For the guest room we zeroed in on a platform bed from Floyd Home, a company based in Detroit. We loved their modern designs and thought it would fit in well with our other furniture. We also appreciated their stated commitment that they wanted to create products of lasting quality because they were tired of disposable furniture.
Visions of hosting large gatherings after Covid was over inspired us to purchase an expandable dining room table from Article. Article is based in Canada and it has a direct to consumer model making their furniture affordable and their direct access to high quality designers and manufacturers makes their furniture beautiful.
It had been more than a decade since we had enjoyed the benefits of a yard so back to Article we went in search of outdoor furniture and they didn’t disappoint.
By focusing on making the house livable we felt, well, more at home. Finding companies that presented modern furniture that we could purchase confidently over the Internet spared us trips to retail stores to look at furniture when the thought of being inside even with a mask on was not a good one.
2. Focus on “the smalls.”
Although right now we wish we could tear up the brown laminate flooring and replace it with concrete floors, that just isn’t in the budget.
Instead, we are focusing on what we call “the smalls” — those items that are affordable and give a design impact immediately such as the new modern house numbers we purchased from the appropriately named House Numbers, and the exterior pinhole cone sconces from Practical Props.
When we replaced the bronze, pebbled kitchen cabinet hardware with brushed silver knobs and pulls that we found at Ace Hardware, we decided the kitchen cabinets were just our style. Replacing the counter tops and backsplash can wait.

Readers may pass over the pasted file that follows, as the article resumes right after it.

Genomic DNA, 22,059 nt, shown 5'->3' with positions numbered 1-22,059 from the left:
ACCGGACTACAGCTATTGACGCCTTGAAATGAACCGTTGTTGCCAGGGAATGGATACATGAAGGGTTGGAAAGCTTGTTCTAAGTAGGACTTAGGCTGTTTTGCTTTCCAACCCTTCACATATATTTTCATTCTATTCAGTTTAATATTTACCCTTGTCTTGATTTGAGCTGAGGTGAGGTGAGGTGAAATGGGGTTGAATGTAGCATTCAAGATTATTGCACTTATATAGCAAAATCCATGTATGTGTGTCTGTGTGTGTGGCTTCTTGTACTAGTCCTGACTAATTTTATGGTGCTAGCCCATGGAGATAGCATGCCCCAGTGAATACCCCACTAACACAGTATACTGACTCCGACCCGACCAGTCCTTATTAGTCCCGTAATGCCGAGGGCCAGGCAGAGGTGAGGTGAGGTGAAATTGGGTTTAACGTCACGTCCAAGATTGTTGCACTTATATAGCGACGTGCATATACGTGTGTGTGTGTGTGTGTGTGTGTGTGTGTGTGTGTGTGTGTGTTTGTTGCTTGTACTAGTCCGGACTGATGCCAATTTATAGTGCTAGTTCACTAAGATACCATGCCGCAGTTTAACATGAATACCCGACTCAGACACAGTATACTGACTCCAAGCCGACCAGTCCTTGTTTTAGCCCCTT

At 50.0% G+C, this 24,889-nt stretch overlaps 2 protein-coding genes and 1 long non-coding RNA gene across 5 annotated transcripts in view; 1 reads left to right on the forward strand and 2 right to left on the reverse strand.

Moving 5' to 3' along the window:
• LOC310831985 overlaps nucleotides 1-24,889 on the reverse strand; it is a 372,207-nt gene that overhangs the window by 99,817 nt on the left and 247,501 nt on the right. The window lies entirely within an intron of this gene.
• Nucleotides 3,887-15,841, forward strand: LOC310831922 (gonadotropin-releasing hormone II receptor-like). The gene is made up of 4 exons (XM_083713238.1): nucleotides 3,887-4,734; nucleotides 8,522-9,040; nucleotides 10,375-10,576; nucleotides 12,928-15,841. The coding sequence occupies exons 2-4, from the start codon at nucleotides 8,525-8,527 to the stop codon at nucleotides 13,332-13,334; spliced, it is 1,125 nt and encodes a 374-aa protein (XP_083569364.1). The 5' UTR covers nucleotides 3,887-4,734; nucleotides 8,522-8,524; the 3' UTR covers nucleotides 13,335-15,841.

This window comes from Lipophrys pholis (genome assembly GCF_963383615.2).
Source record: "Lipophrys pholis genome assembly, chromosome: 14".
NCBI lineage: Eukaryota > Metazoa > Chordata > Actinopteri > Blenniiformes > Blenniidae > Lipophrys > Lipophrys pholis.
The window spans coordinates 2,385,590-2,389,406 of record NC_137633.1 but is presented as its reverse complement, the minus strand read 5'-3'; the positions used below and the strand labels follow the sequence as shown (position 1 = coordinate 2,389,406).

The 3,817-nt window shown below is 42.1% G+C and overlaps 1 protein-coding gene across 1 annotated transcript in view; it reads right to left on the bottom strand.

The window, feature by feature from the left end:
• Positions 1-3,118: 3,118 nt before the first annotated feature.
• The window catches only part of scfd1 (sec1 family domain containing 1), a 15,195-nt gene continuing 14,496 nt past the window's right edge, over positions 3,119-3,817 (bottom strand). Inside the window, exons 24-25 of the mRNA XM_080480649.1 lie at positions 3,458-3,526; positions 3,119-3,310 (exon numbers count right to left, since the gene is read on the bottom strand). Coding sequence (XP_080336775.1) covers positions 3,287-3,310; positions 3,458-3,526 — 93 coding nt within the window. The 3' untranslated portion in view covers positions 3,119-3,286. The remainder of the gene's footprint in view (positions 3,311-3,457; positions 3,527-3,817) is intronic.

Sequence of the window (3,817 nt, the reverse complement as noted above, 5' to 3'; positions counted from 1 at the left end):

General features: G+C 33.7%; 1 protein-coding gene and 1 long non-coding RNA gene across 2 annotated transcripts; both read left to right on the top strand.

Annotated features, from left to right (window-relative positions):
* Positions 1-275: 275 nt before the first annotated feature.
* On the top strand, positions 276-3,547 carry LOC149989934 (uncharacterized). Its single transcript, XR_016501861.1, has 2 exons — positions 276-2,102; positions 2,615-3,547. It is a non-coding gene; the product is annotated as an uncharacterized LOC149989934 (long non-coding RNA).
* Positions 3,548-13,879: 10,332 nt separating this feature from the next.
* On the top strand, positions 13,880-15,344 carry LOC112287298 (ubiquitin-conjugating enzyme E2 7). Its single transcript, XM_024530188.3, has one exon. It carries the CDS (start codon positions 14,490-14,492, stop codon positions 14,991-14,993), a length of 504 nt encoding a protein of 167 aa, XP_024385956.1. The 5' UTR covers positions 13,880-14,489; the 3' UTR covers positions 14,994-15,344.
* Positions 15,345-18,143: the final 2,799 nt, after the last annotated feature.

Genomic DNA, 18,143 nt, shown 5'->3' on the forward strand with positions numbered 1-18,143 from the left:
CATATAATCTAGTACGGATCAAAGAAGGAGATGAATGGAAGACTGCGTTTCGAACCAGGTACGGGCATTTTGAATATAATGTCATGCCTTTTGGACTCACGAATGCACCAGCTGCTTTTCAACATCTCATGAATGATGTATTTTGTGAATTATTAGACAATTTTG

3. Look at the big picture.
Although we can’t tackle every project right now, we want to get an idea of cost and who the best workers will be once we are ready. We created an extensive google doc with everything on our wish list from refinishing those laminate floors to remodeling the original bathroom where the vanity height only works for very short people. We plan to meet workers, get estimates and start building relationships so that when we are ready, we have all the information we need.
We are also walking the neighborhood and taking photos of houses we admire and meeting the neighbors who can provide us with tips and recommendations. In the evenings we comb through our library of Atomic Ranch Magazines for inspiration.
It’s a fun way to feel like we are making progress toward our SacMod makeover vision.
We are also learning more about Carter Sparks and his design style. There are several local groups dedicated to educating and being a resource to owners of his designs including the Carter Sparks Archive and SacMod and we are just starting to dig into those resources.
One interesting fact that we discovered is that Carter Sparks was greatly inspired by Frank Lloyd Wright. Now we know the reason for some of the arts and craft touches in our home. Having a chance to live in the house for a month is giving us ideas on how to incorporate these touches into our mid century style.
4. Pick one big project.
It doesn’t have to be the most expensive project on your list or the most time consuming, but instead think about the one project that might take the house to the next level.
For us, it was the front door. A previous owner had installed dark stained glass into every piece of glass in the entryway. Carter Sparks designed homes are known for their large entryways so the impact of all that stained glass was overpowering and made the already dark house even darker and frankly, a bit depressing.
It became our first project to find someone to replace the glass and the change it made when finished was remarkable. The entry hall and living room became brighter and we loved being able to see outside.
Eventually we want to replace the front door but for now, this relatively easy update makes us feel very welcome in our new home.
Follow along on the Atomic Ranch blog with on our progress on our SacMod Makeover and pick up tips to apply to your own home projects.
Of course, don’t forget to follow us on Instagram, Facebook and Pinterest for more Mid Century Modern inspiration!